Jennifer Lee Smith

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Jennifer Lee Smith

I remember the day when life became too much for me. I don’t remember the events from all the days leading up to this day, nor I do recall the proverbial straw that broke the camel’s back on this particular day. On this day – the day that could have easily been my last on this earth – what I can recall are some seemingly strange and disconnected things, such as my inability to swallow the hot dog and chips I was supposed to be eating for lunch (because the thought of food itself made me gag) and not being able to get warm enough, no matter how thick a jacket I wore or how many blankets I wrapped myself in or how high I turned up the heat. I can still recall sitting on my couch staring at nothing while “Friends” played on TV. I remember my teenagers talking to me, but it was as if they were whispering in some foreign language that I’d never learned. I know I took care of my special needs daughter on this day, but I can’t recall how I managed or what I did. And I will never forget the horror of realizing I had no idea who was in control of my mind or what was happening to me.

All the chaos and darkness in my life on this day culminated in my believing that the only way I could escape this confusion and pain was by taking my life. Years of going undiagnosed – attributing any “issues” I had to bouts of sadness, moodiness, PMS, etc. – had left me wide open to this brutal assault on my brain. I had no idea how to fight because I had no idea what I was fighting. Up to this point, I hadn’t even known I was in a war. Looking back, of course, I can see red flags. Now I know what depression looks like; back then I didn’t. It hit me full force and almost defeated me. I shudder to think about what could have happened on that day if my husband hadn’t arrived home from work early.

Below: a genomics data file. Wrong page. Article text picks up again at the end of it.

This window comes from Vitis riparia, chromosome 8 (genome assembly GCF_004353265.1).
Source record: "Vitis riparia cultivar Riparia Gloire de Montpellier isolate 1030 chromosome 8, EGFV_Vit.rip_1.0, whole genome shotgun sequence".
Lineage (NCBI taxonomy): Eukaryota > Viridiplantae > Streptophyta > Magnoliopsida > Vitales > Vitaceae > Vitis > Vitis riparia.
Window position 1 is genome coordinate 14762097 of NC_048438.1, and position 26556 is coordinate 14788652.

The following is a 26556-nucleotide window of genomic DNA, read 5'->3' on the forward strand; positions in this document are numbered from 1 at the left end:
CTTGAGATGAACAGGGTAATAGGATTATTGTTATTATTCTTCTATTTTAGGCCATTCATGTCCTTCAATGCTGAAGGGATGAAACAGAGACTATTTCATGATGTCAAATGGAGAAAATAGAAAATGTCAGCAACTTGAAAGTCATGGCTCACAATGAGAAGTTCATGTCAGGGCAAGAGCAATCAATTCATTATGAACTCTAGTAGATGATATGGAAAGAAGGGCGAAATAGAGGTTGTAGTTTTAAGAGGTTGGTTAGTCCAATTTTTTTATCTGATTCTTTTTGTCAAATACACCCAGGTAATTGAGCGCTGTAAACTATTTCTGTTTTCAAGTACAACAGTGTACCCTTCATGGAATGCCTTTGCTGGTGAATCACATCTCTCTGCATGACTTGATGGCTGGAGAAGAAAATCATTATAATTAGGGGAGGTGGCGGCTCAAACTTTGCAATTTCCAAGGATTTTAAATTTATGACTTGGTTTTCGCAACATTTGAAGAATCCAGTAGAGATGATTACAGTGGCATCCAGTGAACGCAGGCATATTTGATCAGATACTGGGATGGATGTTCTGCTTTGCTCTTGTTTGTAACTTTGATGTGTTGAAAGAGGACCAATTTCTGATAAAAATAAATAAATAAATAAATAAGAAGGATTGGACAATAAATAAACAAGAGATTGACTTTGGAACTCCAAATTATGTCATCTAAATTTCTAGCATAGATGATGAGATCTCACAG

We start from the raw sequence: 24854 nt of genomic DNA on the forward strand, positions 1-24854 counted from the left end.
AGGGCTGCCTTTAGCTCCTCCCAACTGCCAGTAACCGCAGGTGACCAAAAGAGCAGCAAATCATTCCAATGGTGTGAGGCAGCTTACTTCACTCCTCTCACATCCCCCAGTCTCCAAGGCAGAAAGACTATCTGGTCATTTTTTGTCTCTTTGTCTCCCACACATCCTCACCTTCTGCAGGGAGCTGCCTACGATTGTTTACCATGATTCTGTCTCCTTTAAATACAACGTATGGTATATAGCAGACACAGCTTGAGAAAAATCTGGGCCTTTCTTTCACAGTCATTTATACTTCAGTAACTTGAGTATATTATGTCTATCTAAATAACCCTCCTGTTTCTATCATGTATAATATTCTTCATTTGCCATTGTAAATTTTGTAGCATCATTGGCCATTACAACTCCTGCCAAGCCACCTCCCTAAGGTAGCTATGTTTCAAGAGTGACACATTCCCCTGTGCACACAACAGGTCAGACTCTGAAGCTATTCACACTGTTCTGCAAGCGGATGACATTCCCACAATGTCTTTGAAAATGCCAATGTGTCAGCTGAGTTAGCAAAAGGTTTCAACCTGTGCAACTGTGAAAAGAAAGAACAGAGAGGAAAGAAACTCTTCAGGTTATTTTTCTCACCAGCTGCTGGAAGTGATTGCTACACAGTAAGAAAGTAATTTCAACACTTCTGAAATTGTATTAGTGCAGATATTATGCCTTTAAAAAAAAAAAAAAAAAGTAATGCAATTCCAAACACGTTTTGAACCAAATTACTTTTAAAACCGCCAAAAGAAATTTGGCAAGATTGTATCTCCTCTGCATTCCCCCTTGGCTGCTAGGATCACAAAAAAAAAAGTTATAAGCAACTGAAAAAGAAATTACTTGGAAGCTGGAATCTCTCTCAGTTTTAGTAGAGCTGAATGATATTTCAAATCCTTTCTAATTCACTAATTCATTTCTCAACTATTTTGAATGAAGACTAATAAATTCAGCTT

When he arrived home, my husband had to face one of the most difficult times in his life. He had to make tough decisions. Because he loves me, he made the choices that were best for me. It was a scary and painful time for our family, but we got through it together. I was hospitalized and stayed in inpatient psychiatric care for about a week. I was diagnosed with major depressive disorder. I had group therapy and individual therapy. I was given antidepressants. I met other people with struggles and pain. I learned coping skills that I could use once I was released from the hospital. I rested. I could finally eat again. Most importantly, I had hope again. Then, I was able to go back home.

It’s been close to two years since I was hospitalized for nearly attempting suicide. I still have major depressive disorder and will likely battle it for the rest of my life. I continue to take antidepressants and have regular visits with my psychiatrist and therapist. The dark days still come, but I know how to fight now. I use my story to encourage others and to fight stigma. I am glad that I am still here. Always remember this world is a better place because you are in it.

By | 2018-09-25T12:10:12+00:00 September 25th, 2018|Categories: Stigma Fighters|0 Comments

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